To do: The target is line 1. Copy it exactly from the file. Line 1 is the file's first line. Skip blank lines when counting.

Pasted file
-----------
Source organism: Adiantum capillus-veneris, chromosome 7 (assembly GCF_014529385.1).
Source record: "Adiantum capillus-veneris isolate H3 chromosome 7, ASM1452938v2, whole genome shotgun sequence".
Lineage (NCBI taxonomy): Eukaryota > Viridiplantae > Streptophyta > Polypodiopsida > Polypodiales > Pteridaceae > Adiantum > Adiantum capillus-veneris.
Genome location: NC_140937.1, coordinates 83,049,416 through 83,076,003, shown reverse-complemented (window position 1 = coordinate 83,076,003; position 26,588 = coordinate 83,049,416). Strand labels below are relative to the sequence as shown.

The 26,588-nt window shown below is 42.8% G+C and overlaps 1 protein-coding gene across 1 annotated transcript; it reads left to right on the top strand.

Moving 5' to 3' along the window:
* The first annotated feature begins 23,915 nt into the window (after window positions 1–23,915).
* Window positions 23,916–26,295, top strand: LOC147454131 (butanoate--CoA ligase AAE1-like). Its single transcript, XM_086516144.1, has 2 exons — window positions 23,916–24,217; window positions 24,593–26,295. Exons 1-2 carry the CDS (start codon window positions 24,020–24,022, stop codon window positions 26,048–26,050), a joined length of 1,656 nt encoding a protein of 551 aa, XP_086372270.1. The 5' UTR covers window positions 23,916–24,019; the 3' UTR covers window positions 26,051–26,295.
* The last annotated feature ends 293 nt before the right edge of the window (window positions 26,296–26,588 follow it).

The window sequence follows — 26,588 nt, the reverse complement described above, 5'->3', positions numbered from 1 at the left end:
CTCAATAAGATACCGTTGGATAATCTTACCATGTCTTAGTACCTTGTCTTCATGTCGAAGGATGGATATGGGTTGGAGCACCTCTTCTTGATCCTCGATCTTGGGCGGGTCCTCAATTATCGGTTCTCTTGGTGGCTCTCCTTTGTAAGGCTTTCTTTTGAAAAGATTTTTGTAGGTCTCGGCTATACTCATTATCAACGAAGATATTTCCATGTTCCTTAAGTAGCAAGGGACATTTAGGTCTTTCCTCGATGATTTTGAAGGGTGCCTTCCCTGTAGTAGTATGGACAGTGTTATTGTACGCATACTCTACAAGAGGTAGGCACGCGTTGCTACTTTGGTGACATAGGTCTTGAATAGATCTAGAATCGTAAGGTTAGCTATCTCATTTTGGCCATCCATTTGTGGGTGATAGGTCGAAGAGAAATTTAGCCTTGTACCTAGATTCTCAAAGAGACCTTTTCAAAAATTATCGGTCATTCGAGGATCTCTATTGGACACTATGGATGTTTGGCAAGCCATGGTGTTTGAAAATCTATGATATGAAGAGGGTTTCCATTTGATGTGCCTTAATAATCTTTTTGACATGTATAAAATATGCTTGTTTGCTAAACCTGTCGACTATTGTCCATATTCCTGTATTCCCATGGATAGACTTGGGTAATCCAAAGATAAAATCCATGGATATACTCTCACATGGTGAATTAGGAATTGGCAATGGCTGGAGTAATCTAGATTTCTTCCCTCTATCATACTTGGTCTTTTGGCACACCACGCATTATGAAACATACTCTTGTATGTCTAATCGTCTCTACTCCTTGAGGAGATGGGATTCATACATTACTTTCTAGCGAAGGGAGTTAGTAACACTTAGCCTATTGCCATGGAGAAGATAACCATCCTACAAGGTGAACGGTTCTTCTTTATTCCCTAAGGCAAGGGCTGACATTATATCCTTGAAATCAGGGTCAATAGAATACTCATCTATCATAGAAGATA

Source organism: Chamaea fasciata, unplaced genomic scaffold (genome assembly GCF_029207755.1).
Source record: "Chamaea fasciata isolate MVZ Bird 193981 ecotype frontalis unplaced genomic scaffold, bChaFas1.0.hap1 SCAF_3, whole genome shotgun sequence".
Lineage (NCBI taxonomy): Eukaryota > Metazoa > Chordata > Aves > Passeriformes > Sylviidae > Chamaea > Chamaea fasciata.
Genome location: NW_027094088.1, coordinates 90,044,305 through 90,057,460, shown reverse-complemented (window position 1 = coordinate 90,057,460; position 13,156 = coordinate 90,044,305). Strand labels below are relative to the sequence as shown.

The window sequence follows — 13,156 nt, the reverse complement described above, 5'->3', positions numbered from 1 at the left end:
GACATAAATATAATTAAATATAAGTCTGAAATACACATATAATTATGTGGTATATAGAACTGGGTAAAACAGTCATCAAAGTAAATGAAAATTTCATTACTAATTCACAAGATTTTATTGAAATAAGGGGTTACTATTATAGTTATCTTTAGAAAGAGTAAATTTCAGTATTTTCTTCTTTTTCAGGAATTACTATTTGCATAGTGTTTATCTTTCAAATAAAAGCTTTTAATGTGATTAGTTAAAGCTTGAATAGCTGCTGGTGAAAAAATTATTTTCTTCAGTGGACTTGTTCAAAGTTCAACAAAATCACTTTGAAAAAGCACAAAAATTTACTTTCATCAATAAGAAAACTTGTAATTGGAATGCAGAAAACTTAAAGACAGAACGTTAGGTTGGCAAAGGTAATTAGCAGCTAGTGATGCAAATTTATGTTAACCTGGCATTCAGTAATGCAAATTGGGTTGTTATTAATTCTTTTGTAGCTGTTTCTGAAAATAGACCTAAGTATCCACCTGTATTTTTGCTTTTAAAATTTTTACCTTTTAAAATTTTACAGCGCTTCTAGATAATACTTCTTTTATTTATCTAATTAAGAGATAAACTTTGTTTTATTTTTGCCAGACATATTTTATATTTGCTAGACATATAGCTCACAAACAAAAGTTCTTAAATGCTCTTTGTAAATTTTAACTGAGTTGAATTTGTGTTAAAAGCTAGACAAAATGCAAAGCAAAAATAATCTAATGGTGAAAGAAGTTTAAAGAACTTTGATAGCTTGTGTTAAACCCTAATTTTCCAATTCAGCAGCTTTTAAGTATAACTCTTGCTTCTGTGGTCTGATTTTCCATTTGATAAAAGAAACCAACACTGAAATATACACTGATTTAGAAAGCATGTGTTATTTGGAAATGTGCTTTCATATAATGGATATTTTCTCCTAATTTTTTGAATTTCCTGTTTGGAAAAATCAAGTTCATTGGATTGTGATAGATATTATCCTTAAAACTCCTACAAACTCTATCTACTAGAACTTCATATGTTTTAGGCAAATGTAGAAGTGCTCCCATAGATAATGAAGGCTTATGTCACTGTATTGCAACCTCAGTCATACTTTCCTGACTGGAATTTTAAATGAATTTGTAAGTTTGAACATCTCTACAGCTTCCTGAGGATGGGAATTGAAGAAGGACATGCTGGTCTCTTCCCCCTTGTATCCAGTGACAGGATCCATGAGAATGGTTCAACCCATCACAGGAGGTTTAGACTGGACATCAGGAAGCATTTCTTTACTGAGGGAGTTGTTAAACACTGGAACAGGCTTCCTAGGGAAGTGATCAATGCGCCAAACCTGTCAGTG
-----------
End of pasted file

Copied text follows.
Source organism: Adiantum capillus-veneris, chromosome 7 (assembly GCF_014529385.1).